A shared starter of artichokes, anchovy and punterella salad was bursting with flavour and didn't last long. The great big chunks of artichokes were doused in a light citrus mayonnaise of some kind, "punterella" (I think they meant puntarella) added crunch and bitterness, and the little smoked anchovies - as long as you got a forkful of everything at once - balanced it out with umami and seasoning. Pretty as a picture, too.
Lobster Thermidor omelette was huge, rich, and not particularly attractive (why not fold it in half on the plate? It may look a little less like a cowpat) but had enough chunks of lobster in to justify the £20 and would be the ideal hangover food if you were the kind of person that has £20 to spend on hangover food.
The burger though, was all kinds of wrong. Perhaps I shouldn't have assumed that by not specifying either Barkham Blue or Mayfield cheeses that it would arrive with no cheese at all, but honestly, who serves a beef burger dry? The truffle fried egg, ordered out of sheer curiosity, was topped with a few rubbery sheets of preserved truffle (horrid), the relish on the side was very... familiar (I doubt if you'd opened a jar of similar from Sainsbury's you'd have been able to tell them apart) and the bun was chalky and dry and completely unsuitable. The beef was good, with a lovely note of charcoal, but short of separating it from the rest of the car crash and pretending it was a steak haché (which I ended up doing), it was wasted.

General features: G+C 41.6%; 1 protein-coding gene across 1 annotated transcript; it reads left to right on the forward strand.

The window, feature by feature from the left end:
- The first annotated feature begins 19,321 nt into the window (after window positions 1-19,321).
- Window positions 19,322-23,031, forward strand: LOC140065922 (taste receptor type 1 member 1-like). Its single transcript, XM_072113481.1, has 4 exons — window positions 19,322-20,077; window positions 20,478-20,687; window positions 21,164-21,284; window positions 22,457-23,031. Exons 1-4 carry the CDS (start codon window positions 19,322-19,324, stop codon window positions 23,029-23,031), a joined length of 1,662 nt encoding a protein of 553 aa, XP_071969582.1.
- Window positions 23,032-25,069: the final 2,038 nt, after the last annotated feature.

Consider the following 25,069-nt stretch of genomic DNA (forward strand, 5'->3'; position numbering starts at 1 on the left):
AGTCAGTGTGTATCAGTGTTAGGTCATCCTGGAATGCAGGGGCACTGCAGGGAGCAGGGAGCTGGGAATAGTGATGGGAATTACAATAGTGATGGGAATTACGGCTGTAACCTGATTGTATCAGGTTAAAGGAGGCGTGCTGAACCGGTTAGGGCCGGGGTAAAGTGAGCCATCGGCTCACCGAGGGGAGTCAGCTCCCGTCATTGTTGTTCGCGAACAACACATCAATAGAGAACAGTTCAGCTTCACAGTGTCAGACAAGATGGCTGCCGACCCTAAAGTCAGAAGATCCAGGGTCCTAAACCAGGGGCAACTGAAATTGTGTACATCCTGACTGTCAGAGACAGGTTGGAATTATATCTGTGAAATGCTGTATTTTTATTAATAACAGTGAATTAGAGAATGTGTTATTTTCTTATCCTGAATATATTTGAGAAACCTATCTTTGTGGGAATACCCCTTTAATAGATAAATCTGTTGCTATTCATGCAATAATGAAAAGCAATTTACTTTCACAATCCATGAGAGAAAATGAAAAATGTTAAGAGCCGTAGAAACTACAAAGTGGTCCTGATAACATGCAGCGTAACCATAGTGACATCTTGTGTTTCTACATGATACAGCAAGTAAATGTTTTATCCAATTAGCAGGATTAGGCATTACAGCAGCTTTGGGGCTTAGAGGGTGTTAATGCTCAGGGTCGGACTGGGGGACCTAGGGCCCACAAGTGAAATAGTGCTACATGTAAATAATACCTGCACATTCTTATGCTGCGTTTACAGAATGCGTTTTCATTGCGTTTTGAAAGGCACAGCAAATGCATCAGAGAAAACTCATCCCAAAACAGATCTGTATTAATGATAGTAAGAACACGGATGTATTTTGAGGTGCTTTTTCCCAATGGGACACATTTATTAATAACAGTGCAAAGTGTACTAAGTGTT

So 34 can't do burgers. OK, fine. But fries were decent, and I did like the look of the steaks being prepared on the grill, and the man dutifully shovelling coal onto it like a steam train driver, so I'm not about to dismiss the whole operation because my particular area of obsession was a bit of a letdown. I'm sure I could have ordered better. But then again, perhaps in a restaurant charging £20 and up for a main course, it shouldn't be possible to order badly?
A raspberry pistachio sundae went some way to putting things right; the chunks of freeze-dried raspberries were an interesting addition but it was otherwise a fairly standard affair. And so, overall, I'm not sure 34 is quite worth the eyebrow-raising amount of money they charge, when all they really are doing is serving solid food in a nice room. Of course, that's all any Caprice Holdings restaurants are doing most of the time, and look how popular they all are - we had a nice time, the staff are incredibly well-drilled and the surroundings (and the toilets) are of the highest standards. All this glamour, and fuss, and money, for me, just needs to have more to recommend from the food to justify it all. But then, what do I know. The place was packed.
I was invited to review 34
Thursday, 18 April 2013